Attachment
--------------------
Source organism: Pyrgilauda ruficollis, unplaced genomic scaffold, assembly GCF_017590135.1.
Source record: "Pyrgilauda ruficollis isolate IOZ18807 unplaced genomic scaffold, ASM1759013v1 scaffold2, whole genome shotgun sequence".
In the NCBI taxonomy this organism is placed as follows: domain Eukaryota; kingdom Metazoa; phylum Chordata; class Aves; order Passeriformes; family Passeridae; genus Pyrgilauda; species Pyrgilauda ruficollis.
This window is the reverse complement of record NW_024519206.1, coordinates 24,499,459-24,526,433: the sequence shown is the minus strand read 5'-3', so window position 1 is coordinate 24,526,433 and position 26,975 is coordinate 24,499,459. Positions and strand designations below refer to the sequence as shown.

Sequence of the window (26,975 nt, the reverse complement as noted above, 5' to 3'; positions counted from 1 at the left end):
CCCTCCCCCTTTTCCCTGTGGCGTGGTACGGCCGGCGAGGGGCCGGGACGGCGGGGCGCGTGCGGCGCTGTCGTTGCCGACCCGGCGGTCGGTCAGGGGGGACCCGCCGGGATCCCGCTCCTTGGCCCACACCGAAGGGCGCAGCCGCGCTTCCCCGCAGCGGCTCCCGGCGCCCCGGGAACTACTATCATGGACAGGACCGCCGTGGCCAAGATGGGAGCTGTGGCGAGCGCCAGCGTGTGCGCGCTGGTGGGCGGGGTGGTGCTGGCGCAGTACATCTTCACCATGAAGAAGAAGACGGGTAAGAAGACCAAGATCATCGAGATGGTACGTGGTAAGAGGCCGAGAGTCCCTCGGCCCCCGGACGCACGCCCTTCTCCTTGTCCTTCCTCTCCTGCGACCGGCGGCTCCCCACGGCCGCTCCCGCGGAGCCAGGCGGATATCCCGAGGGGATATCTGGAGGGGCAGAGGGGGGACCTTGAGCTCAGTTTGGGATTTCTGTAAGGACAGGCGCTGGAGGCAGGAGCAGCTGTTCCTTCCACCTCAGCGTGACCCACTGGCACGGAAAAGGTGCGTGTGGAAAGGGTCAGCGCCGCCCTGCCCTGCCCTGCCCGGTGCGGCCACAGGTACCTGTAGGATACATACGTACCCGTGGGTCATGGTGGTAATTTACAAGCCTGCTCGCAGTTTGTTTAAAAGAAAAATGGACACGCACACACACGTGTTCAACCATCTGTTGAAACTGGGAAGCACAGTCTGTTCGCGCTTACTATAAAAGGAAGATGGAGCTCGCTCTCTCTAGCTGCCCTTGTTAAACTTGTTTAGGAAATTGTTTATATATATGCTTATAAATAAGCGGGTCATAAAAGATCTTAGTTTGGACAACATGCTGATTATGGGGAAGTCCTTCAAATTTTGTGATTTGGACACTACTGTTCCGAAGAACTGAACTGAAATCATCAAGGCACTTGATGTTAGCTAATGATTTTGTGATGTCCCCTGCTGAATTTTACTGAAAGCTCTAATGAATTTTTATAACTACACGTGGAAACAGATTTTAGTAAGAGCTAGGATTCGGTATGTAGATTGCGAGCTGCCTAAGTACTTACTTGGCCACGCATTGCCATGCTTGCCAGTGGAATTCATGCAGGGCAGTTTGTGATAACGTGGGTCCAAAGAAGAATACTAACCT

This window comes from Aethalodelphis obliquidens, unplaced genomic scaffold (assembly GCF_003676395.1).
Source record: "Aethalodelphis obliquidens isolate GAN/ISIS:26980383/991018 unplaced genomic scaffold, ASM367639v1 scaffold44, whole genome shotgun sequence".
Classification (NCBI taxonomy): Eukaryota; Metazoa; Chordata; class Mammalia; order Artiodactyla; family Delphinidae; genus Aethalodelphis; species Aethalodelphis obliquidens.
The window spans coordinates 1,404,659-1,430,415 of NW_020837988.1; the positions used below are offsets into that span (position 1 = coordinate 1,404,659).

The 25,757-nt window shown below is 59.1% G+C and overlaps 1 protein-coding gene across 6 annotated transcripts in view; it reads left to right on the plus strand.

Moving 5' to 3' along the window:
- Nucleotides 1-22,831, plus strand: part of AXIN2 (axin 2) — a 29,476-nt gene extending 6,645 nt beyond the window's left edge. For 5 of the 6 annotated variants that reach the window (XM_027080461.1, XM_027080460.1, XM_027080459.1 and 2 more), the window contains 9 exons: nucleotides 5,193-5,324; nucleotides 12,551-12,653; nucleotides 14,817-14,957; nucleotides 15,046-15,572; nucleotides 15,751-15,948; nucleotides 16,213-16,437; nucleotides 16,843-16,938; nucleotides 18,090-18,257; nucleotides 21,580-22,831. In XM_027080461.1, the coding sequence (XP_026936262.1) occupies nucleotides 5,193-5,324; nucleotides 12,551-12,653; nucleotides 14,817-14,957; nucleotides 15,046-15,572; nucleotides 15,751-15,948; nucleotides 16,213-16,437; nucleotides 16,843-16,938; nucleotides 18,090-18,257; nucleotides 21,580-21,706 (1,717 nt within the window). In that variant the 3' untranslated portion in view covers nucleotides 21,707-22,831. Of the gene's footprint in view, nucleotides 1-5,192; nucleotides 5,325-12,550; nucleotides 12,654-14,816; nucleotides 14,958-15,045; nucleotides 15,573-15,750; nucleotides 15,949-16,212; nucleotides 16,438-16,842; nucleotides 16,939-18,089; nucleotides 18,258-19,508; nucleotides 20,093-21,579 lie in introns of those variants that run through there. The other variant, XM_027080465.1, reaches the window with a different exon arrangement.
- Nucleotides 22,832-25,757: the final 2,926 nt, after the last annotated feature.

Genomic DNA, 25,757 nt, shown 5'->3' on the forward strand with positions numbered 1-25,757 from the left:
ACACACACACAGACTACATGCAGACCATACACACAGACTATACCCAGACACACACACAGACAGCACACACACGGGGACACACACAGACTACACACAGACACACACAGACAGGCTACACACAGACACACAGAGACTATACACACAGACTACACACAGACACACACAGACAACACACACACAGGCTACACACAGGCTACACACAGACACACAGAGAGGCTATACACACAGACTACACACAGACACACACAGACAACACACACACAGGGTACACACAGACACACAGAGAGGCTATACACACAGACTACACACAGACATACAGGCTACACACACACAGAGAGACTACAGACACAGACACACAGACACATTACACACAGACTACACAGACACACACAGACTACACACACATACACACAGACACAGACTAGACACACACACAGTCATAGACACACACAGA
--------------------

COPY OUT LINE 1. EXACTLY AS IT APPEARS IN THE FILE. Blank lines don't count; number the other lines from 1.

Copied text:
Source organism: Pyrgilauda ruficollis, unplaced genomic scaffold, assembly GCF_017590135.1.